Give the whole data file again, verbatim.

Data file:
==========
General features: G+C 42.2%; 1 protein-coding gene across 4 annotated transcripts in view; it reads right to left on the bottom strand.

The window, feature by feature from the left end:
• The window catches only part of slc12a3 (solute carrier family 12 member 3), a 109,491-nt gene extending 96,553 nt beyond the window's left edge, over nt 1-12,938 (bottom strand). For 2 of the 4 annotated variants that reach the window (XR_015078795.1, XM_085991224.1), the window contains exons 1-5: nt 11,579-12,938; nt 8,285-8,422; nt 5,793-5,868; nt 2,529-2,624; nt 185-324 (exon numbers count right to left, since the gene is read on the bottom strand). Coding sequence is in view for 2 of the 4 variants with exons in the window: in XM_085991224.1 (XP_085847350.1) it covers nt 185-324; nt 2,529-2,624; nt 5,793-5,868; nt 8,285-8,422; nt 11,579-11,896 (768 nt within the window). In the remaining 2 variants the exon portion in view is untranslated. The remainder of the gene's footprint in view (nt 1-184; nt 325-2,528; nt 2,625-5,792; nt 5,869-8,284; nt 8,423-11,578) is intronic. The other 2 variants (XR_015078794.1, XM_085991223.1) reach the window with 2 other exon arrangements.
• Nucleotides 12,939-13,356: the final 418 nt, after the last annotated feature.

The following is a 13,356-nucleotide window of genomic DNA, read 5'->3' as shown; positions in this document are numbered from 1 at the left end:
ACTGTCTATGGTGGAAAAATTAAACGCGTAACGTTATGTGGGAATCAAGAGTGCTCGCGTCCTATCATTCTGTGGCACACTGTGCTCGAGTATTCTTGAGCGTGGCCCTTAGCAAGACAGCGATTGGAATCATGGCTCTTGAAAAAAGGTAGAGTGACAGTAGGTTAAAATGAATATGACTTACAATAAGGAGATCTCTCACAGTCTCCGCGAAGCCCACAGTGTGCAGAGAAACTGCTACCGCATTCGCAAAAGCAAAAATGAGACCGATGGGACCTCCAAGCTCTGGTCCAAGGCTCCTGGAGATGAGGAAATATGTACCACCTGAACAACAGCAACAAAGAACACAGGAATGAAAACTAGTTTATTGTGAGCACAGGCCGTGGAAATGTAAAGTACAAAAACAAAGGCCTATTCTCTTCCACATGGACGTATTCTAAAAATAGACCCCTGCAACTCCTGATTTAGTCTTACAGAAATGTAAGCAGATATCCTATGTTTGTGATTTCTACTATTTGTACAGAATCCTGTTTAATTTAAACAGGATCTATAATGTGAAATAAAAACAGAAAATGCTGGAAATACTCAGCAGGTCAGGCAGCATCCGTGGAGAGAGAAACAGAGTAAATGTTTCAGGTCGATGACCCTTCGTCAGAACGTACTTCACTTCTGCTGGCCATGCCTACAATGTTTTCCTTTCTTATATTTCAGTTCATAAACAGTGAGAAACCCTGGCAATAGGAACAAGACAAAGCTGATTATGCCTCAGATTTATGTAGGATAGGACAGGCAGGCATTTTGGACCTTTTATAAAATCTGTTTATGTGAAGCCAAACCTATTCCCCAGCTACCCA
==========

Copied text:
General features: G+C 42.2%; 1 protein-coding gene across 4 annotated transcripts in view; it reads right to left on the bottom strand.

The window, feature by feature from the left end:
• The window catches only part of slc12a3 (solute carrier family 12 member 3), a 109,491-nt gene extending 96,553 nt beyond the window's left edge, over nt 1-12,938 (bottom strand). For 2 of the 4 annotated variants that reach the window (XR_015078795.1, XM_085991224.1), the window contains exons 1-5: nt 11,579-12,938; nt 8,285-8,422; nt 5,793-5,868; nt 2,529-2,624; nt 185-324 (exon numbers count right to left, since the gene is read on the bottom strand). Coding sequence is in view for 2 of the 4 variants with exons in the window: in XM_085991224.1 (XP_085847350.1) it covers nt 185-324; nt 2,529-2,624; nt 5,793-5,868; nt 8,285-8,422; nt 11,579-11,896 (768 nt within the window). In the remaining 2 variants the exon portion in view is untranslated. The remainder of the gene's footprint in view (nt 1-184; nt 325-2,528; nt 2,625-5,792; nt 5,869-8,284; nt 8,423-11,578) is intronic. The other 2 variants (XR_015078794.1, XM_085991223.1) reach the window with 2 other exon arrangements.
• Nucleotides 12,939-13,356: the final 418 nt, after the last annotated feature.

The following is a 13,356-nucleotide window of genomic DNA, read 5'->3' as shown; positions in this document are numbered from 1 at the left end:
ACTGTCTATGGTGGAAAAATTAAACGCGTAACGTTATGTGGGAATCAAGAGTGCTCGCGTCCTATCATTCTGTGGCACACTGTGCTCGAGTATTCTTGAGCGTGGCCCTTAGCAAGACAGCGATTGGAATCATGGCTCTTGAAAAAAGGTAGAGTGACAGTAGGTTAAAATGAATATGACTTACAATAAGGAGATCTCTCACAGTCTCCGCGAAGCCCACAGTGTGCAGAGAAACTGCTACCGCATTCGCAAAAGCAAAAATGAGACCGATGGGACCTCCAAGCTCTGGTCCAAGGCTCCTGGAGATGAGGAAATATGTACCACCTGAACAACAGCAACAAAGAACACAGGAATGAAAACTAGTTTATTGTGAGCACAGGCCGTGGAAATGTAAAGTACAAAAACAAAGGCCTATTCTCTTCCACATGGACGTATTCTAAAAATAGACCCCTGCAACTCCTGATTTAGTCTTACAGAAATGTAAGCAGATATCCTATGTTTGTGATTTCTACTATTTGTACAGAATCCTGTTTAATTTAAACAGGATCTATAATGTGAAATAAAAACAGAAAATGCTGGAAATACTCAGCAGGTCAGGCAGCATCCGTGGAGAGAGAAACAGAGTAAATGTTTCAGGTCGATGACCCTTCGTCAGAACGTACTTCACTTCTGCTGGCCATGCCTACAATGTTTTCCTTTCTTATATTTCAGTTCATAAACAGTGAGAAACCCTGGCAATAGGAACAAGACAAAGCTGATTATGCCTCAGATTTATGTAGGATAGGACAGGCAGGCATTTTGGACCTTTTATAAAATCTGTTTATGTGAAGCCAAACCTATTCCCCAGCTACCCA